We’ll see. Extremist political parties have come and gone since 1945. The tide goes in and out. Yet, as any newspaper reader (okay – news feed reader) knows authoritarian political parties have surged in popularity in many countries in the last 10 years. Depending on who you ask the revival has been fueled by the 2008-09 financial collapse or/and subsequent austerity, internal or external migration, Russian government interference to undermine NATO, and other factors.   On Monday we can talk about the big systemic reasons for this disturbing trend – and whether Donald Trump’s election should be considered a part of it.

But, I am more interested in whether all of this amounts to a transnational movement. Do Western authoritarian political parties share anything other than a mutual admiration? Do they have common goals and platforms, especially in foreign affairs? Do they share resources and coordinate messaging? How extensive is Russian aid and coordination? No, there’s no a current equivalent of the old Communist International (I think). Fascism is not going to unite and conquer the West. But, are we near a point where a loosely coordinated “national international” becomes a sufficiently powerful player to influence international politics?

I’m quite short of time this week (and all of next month). So, no detailed opening remarks from me on Monday. I think we probably hit the “Trump is a fascist” panic button a little too much two weeks ago. But, Trump’s rhetoric, the backgrounds of many of his closest advisors, and those amazing Russian government connections sure make me wonder how much is being coordinated with the global populist Right. YMMV.

SUGGESTED BACKGROUND READING –

Europe and beyond –

Trump/USA links to this movement –

NEXT WEEK: Why is American culture so violent?

Monday’s Mtg: The Constitution – Not Democratic Enough or Too Democratic?

As befits a discussion group devoted to politics, philosophy, and other public issues, CivCon has done a lot of topics on the Constitution.  Oddly though, we have never looked explicitly at how democratic our founding document was and (as amended and interpreted) is. I phrased the topic as a normative question, since is begs the question of ought. It also might make for a livelier discussion and prompt us to make the political preferences behind our opinions more explicit.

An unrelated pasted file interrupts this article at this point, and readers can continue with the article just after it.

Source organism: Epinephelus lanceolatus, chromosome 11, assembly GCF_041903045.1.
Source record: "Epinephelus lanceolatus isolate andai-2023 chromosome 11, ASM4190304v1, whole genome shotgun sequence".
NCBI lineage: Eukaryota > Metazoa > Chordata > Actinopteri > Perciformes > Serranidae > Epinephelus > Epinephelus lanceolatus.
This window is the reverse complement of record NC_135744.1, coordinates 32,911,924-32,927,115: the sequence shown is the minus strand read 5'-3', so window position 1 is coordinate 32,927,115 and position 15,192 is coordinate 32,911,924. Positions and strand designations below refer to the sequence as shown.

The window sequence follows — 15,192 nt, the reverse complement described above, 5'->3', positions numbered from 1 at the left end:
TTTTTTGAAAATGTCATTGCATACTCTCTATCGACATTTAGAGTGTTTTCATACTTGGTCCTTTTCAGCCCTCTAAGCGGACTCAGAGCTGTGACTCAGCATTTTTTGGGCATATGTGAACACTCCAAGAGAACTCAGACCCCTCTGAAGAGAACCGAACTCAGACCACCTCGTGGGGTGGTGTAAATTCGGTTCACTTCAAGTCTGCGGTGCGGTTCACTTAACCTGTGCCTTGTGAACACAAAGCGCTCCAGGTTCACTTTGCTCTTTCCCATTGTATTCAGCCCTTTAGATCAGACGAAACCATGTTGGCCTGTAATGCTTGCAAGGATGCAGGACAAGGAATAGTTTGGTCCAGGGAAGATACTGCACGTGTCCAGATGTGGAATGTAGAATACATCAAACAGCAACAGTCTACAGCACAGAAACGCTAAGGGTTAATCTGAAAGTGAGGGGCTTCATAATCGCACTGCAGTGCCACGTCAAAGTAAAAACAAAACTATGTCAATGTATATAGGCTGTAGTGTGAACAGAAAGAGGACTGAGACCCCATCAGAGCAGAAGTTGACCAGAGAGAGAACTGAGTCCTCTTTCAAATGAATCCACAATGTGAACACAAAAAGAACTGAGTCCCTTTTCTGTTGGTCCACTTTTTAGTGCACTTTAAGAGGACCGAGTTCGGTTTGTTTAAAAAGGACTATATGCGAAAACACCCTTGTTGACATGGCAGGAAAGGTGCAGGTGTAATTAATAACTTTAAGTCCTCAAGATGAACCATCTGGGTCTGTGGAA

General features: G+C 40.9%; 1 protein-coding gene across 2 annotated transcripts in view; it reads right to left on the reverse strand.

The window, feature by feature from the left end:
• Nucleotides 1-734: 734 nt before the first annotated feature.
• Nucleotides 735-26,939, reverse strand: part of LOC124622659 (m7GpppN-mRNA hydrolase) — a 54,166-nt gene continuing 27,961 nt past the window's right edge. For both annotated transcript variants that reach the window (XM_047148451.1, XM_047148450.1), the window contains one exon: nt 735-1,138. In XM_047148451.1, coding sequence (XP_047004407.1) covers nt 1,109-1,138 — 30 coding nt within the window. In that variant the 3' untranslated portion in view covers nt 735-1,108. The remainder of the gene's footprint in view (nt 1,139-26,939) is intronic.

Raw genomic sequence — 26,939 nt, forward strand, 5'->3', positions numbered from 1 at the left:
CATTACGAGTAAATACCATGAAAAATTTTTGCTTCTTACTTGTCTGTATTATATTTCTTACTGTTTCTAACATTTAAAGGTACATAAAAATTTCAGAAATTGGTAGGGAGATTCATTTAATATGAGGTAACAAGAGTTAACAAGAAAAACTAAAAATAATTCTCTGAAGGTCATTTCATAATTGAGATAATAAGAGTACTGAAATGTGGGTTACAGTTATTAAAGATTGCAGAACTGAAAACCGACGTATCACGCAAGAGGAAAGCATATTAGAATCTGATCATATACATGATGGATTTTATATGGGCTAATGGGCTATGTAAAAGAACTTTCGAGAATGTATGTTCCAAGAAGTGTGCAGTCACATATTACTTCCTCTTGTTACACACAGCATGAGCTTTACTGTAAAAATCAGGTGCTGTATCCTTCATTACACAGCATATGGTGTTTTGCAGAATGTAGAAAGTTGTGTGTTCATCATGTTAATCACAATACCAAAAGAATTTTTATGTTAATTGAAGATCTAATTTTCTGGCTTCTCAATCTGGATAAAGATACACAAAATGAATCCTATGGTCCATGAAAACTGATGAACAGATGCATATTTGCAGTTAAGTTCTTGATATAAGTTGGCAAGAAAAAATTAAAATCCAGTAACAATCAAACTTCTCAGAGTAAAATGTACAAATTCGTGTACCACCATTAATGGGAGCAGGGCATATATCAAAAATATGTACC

I see more than one way to approach our pondering, too. We could focus more on the standard (but important) stuff, like looking at the basic structures and functions the Constitution sets up. As Jim Z. noted last week, the whole document is in some ways “rigged” against pure democracy; e.g., the Electoral College, two senators per state regardless of size, an unelected judiciary, vetoes and supermajorities requirements, etc. College students spend a lot of hours reading classic books on this topic, some of which are referenced in the links. We definitely should discuss why the Founders did this and whether it’s too little or too much democracy for the 21st century (or for our tastes).

A second approach would be to look at the Bill of Rights. These rights are fundamental to protecting democracy. Are they being enforced today as designed, and is that sufficiently democratic? I’m thinking campaign finance as free speech, curtailment of civil liberties in the War on Terror, and conservatives’ religious freedom initiative (bakeries and gay weddings) might come up in this part of the meeting.

Thirdly, we could take a strict result-oriented approach. How responsive is our national government to the will of the people? Whose interests does our constitutional system represent and who does it not listen to? Some big studies have tried to quantify that in recent years. Their conclusions are sobering.

Here are some guiding discussion questions and suggested readings/skimmings.

DISCUSSION QUESTIONS –

  1. Was/Is: What are the major anti-democratic (or at least non-majoritarian) features of the Constitution?   Why did the Founders include them? What key components of democracy were left out and why?
    –>  Which of these have survived unchanged to today and why?
  2. Ought: What is “too much” or “too little” democracy? Upside/downside of both?
  3. Rights: Which rights (speech/religion, voting, property, etc.) matter the most? Are any rights under assault or overly-broad now?